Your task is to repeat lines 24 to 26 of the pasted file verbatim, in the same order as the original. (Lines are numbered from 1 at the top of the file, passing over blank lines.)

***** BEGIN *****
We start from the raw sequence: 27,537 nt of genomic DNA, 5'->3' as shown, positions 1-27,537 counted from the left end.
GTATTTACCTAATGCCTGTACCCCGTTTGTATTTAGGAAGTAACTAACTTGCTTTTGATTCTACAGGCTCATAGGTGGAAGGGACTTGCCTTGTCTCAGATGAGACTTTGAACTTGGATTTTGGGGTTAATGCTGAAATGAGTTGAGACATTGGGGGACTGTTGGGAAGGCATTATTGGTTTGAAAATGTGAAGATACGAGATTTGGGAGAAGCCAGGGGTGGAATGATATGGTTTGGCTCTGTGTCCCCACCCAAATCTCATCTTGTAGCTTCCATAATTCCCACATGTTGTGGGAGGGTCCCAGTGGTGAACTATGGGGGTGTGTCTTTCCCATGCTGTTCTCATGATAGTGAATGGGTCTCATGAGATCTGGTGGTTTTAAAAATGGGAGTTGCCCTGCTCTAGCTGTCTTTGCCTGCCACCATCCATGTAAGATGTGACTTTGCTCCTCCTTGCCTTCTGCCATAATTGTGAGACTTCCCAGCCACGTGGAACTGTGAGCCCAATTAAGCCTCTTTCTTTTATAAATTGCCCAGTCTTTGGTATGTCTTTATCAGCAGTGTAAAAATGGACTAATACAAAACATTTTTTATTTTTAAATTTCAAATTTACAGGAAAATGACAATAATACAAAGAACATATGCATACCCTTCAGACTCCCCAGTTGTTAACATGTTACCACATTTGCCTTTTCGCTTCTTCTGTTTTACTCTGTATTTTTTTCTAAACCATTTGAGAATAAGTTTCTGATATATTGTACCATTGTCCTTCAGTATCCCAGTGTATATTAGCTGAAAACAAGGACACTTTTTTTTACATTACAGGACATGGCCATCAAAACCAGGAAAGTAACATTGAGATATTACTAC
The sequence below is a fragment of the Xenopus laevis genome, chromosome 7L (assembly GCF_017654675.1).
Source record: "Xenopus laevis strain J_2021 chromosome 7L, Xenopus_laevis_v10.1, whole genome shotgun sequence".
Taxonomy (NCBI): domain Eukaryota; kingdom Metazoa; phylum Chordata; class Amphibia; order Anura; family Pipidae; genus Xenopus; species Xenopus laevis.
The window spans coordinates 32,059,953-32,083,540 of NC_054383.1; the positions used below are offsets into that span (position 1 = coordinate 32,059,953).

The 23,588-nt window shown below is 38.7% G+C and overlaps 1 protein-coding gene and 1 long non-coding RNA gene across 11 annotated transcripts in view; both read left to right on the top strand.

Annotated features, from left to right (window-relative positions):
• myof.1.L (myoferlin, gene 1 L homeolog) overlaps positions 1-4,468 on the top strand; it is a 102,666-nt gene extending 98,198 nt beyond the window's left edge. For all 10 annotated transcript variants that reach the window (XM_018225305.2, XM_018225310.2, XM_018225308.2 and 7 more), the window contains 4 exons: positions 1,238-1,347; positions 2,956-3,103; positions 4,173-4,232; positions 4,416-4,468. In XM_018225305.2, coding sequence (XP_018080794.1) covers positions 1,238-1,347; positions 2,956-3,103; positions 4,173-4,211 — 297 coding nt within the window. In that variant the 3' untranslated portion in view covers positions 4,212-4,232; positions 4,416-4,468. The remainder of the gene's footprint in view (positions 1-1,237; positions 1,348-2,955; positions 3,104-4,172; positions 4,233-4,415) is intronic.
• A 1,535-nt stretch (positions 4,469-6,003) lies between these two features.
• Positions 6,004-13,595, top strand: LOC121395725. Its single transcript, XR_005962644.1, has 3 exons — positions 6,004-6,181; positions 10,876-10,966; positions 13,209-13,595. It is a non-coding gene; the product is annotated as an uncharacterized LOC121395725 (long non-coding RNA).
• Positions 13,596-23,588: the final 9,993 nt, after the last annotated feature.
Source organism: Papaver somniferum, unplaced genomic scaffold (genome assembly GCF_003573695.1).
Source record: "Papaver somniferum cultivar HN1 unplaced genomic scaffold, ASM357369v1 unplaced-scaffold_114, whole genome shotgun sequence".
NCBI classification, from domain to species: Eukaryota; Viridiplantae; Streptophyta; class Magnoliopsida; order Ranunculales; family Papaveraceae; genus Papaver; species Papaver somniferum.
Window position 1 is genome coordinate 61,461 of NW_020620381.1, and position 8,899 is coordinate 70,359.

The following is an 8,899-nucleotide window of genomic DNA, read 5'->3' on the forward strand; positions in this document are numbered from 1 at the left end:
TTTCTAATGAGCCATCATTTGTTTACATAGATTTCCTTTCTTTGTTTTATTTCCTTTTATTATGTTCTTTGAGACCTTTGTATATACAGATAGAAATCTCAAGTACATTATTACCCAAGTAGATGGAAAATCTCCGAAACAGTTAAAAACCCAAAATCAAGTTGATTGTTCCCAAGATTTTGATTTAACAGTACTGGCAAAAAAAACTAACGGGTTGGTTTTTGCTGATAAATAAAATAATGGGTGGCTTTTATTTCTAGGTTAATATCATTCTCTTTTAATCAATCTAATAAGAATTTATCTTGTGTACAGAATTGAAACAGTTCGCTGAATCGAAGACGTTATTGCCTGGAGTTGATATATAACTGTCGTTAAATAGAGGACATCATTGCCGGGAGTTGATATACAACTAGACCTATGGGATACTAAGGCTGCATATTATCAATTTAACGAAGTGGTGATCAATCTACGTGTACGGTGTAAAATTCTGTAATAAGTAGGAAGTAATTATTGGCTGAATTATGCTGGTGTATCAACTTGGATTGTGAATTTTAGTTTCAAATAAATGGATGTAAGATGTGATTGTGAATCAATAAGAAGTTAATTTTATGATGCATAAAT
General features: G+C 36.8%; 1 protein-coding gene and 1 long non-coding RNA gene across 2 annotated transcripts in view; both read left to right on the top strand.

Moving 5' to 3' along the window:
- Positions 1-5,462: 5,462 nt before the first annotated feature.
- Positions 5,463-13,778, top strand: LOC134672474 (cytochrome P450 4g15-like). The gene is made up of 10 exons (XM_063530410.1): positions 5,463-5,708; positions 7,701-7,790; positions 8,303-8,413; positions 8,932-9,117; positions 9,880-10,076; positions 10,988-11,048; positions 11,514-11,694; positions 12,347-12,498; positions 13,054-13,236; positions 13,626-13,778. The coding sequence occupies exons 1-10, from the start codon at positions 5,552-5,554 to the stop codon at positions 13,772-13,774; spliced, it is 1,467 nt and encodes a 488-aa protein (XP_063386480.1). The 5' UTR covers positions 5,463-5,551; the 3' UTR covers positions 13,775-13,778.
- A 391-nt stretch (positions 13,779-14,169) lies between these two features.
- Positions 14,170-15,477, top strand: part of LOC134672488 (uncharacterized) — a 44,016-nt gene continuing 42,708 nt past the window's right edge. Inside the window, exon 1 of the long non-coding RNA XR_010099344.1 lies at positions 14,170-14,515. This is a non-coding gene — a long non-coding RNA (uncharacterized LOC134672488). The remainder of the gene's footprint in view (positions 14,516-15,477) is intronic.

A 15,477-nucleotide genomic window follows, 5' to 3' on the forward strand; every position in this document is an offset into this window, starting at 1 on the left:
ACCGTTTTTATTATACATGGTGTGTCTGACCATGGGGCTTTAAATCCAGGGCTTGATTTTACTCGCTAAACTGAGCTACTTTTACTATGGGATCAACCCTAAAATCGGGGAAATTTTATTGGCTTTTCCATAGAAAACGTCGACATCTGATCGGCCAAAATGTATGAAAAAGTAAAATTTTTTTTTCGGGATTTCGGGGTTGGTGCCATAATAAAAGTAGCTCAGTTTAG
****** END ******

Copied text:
- Positions 14,170-15,477, top strand: part of LOC134672488 (uncharacterized) — a 44,016-nt gene continuing 42,708 nt past the window's right edge. Inside the window, exon 1 of the long non-coding RNA XR_010099344.1 lies at positions 14,170-14,515. This is a non-coding gene — a long non-coding RNA (uncharacterized LOC134672488). The remainder of the gene's footprint in view (positions 14,516-15,477) is intronic.

A 15,477-nucleotide genomic window follows, 5' to 3' on the forward strand; every position in this document is an offset into this window, starting at 1 on the left:
ACCGTTTTTATTATACATGGTGTGTCTGACCATGGGGCTTTAAATCCAGGGCTTGATTTTACTCGCTAAACTGAGCTACTTTTACTATGGGATCAACCCTAAAATCGGGGAAATTTTATTGGCTTTTCCATAGAAAACGTCGACATCTGATCGGCCAAAATGTATGAAAAAGTAAAATTTTTTTTTCGGGATTTCGGGGTTGGTGCCATAATAAAAGTAGCTCAGTTTAG